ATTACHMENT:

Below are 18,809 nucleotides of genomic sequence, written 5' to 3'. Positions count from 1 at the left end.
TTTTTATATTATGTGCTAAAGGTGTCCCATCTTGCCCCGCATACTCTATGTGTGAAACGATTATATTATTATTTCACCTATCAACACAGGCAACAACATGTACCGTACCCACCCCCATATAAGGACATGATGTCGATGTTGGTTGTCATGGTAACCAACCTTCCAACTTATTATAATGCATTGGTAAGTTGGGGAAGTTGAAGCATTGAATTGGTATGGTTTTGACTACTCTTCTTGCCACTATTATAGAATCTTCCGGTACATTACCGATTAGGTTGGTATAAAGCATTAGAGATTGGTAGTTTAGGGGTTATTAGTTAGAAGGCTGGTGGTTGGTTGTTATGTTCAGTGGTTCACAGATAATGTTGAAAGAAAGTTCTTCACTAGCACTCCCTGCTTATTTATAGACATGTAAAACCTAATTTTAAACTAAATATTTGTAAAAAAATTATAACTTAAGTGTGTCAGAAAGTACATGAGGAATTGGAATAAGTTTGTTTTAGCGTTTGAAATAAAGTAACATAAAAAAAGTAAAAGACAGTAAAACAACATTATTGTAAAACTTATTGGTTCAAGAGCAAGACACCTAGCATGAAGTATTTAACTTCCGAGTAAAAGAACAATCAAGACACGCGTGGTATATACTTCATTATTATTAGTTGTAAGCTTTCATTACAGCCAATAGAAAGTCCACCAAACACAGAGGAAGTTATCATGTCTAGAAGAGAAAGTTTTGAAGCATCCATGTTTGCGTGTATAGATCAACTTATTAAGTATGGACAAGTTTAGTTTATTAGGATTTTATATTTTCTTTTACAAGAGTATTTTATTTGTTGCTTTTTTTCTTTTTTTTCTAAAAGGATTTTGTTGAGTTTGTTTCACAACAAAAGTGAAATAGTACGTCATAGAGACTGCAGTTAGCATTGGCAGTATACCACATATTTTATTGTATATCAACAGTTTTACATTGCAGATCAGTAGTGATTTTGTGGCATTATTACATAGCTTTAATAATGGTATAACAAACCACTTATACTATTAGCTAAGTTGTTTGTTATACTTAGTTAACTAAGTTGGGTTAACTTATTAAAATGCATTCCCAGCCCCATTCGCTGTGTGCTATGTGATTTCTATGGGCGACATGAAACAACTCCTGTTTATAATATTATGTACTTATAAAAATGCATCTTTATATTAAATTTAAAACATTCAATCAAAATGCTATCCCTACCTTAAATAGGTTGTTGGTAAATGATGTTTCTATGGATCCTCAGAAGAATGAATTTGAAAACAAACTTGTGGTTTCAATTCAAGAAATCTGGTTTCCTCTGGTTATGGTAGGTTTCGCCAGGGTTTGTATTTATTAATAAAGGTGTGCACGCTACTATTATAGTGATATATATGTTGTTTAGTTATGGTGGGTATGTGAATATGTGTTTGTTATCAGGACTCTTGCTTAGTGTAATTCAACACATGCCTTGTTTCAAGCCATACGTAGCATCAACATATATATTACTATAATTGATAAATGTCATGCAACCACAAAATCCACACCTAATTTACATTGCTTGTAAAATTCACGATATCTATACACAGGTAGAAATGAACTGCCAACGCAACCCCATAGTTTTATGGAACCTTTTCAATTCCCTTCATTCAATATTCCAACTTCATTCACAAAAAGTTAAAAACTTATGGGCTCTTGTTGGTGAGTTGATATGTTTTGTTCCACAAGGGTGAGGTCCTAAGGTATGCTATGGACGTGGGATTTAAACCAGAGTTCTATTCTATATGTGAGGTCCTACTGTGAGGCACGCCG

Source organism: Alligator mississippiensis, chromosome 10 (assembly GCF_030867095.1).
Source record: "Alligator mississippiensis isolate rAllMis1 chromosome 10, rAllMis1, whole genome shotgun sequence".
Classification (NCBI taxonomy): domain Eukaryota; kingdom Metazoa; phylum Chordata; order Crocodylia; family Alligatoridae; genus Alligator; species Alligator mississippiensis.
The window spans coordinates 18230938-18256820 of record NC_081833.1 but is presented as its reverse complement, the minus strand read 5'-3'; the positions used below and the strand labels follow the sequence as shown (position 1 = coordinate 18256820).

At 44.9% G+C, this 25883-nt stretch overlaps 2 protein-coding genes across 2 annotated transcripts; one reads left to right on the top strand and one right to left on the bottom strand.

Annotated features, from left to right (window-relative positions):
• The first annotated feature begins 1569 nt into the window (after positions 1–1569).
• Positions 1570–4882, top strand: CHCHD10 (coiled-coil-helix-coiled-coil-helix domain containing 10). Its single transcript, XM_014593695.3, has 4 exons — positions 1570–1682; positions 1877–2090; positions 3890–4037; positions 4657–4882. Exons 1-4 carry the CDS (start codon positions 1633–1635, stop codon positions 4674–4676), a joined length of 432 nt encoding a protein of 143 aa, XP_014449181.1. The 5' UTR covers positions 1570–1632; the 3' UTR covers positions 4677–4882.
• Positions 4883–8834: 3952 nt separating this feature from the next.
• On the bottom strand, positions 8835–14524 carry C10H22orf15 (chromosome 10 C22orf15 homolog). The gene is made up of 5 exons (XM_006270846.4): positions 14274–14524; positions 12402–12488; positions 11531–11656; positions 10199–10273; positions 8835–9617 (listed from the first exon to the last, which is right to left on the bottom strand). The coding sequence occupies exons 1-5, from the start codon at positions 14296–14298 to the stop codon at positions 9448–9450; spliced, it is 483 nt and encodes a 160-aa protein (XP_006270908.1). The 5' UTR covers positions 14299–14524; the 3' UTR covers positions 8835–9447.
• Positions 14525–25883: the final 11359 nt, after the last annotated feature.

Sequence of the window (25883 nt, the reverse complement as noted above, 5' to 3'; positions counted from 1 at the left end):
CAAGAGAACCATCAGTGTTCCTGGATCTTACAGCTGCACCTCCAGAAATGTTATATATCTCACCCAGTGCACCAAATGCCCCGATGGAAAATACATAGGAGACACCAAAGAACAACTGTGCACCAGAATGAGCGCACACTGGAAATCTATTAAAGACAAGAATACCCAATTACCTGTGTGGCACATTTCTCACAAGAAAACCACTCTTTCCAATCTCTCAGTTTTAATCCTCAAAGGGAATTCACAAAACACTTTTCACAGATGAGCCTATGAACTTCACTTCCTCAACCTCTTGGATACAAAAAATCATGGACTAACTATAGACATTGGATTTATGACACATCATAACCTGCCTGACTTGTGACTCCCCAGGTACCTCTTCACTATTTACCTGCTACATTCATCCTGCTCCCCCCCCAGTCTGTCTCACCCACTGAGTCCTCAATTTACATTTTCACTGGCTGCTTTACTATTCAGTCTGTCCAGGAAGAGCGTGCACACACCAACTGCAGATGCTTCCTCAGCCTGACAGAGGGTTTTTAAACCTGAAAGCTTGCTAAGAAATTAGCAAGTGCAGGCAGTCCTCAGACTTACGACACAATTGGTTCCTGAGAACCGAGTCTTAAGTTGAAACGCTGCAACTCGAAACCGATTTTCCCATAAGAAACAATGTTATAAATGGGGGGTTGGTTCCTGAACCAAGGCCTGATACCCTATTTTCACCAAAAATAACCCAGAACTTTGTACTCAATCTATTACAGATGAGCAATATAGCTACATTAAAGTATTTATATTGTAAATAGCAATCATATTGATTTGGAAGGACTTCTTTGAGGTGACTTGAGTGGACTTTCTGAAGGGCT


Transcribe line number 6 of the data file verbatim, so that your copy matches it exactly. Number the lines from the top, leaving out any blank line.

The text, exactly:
The window spans coordinates 18230938-18256820 of record NC_081833.1 but is presented as its reverse complement, the minus strand read 5'-3'; the positions used below and the strand labels follow the sequence as shown (position 1 = coordinate 18256820).